This is because it would show how a possible condition could have created or developed life before the existence of ANY finite conscious agents. For example, as Kaufman (1995) suggested, “there is no central directing agency” that is necessary for life nor are there irreducibly complex living systems, such as RNA and DNA sequences. Rather, the physico-chemical laws of nature could eventually produce digital information without a mind. So even if there was advanced life before us that created or guided life on earth, this experiment would apply to those conscious agents as well.

I am not following you here. Who are these other ghostly minds that you speak of? LOL

Again, if you don’t have a coherent objection I can dissect and properly respond to, then I have no choice but to take it as a concession on your part and will just move on to the next topic, which will be a common design model.

Did I mention that I am astonished at the patience others have shown? I think I did. I am also astonished at how poorly it is appreciated.


NO, I am very appreciated and never suggested anything less than grateful. FYI, I have been frequently making changes based on those critics and have made an effort to respond to everybody I possibly can. Where did I ever dismiss an objection out of hand?

It’s just as bad when you ignore them or dismiss them with irrelevancies and gibberish.


There is an important lesson you learn when you do actual science that it is very easy to answer the wrong question or different question than the one you thought you were asking. You have to ruthlessly make sure that the experiment tests what you think it tests. I am simply trying to help you explore that more because it seems to me that it could be an issue here. A couple silly examples might be:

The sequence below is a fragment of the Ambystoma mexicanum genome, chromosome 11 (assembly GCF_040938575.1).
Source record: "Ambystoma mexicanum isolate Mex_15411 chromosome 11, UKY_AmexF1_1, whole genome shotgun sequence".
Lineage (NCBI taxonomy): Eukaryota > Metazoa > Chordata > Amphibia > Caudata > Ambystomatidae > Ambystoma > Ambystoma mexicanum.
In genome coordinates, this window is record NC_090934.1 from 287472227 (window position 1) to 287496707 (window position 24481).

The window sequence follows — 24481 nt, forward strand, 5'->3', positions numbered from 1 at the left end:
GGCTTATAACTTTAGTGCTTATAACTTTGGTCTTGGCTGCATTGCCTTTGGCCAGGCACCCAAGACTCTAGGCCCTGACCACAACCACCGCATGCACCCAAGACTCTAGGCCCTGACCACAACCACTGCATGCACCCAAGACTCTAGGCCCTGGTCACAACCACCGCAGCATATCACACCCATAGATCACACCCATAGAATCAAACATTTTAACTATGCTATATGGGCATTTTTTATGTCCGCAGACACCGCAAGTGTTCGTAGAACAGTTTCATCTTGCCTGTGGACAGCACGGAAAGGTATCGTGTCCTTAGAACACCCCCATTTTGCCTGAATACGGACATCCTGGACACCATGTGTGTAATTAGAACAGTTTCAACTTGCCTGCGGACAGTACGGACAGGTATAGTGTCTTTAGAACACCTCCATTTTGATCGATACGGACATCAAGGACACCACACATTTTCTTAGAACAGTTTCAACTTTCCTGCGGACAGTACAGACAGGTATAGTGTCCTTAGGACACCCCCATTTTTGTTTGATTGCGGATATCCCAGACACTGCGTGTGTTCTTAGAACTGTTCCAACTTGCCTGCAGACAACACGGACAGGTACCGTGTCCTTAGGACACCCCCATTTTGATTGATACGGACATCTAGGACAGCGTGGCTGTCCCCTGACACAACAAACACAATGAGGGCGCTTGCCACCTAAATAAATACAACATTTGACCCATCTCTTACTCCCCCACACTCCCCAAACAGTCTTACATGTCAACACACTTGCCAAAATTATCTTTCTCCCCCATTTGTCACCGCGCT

Hypothesis: all cars are red
Test: watch airplanes taking of at an airport and record their color

This hypothesis is not falsifiable with this test. The hypothesis is falsifiable, but you have to do the right experiment. That’s one reason falsifiability is not a sufficient condition for “good science”.

Hypothesis: red cars are the best cars
Test: watch they highway and record how many cars of various colors go by

This hypothesis is not falsifiable despite a better test because “best car” has not yet been defined and there is an implicit assumption that the most popular car is the best car and well, that’s not actually the question we’re asking.

Hypothesis: red cars make better time machines
Test: measure the average acceleration of cars of different colors and see if red cars will get to 88 mph faster

The test is easy, but the connection to the hypothesis is dependent on a particular unsubstantiated element. Even if red cars do get to 88 mph faster than any other color, that only helps under a particular version of time machine, which has not yet been verified to be applicable. This hypothesis is not falsifiable, not because the test is bad or not falsifiable, but because the result of the test doesn’t necessarily mean anything for the hypothesis in general.

You are missing the point. It isn’t that Orch-OR has been proven false (fatal objections), it’s that it hasn’t been showed to be correct (there are competing theories and as of yet no experimental way to distinguish between them). It could be right, but it could also be wrong, so if the test of a hypothesis built on top of it comes back false, you don’t know if it is falsifying your hypothesis or the theory that your hypothesis is built on. You could also be right for the wrong reason. This makes it very difficult to falsify your hypothesis.

BTW, I do know how peer-review works, no need to explain it or how science journals work.

That may be, but until we know one way or another we have to be careful building hypothesis on top of it and as I pointed out above, it severely limits the falsifiability of testing of such hypotheses.

That’s not how science works. It’s not a courtroom or a wedding, lack of objection doesn’t make it true.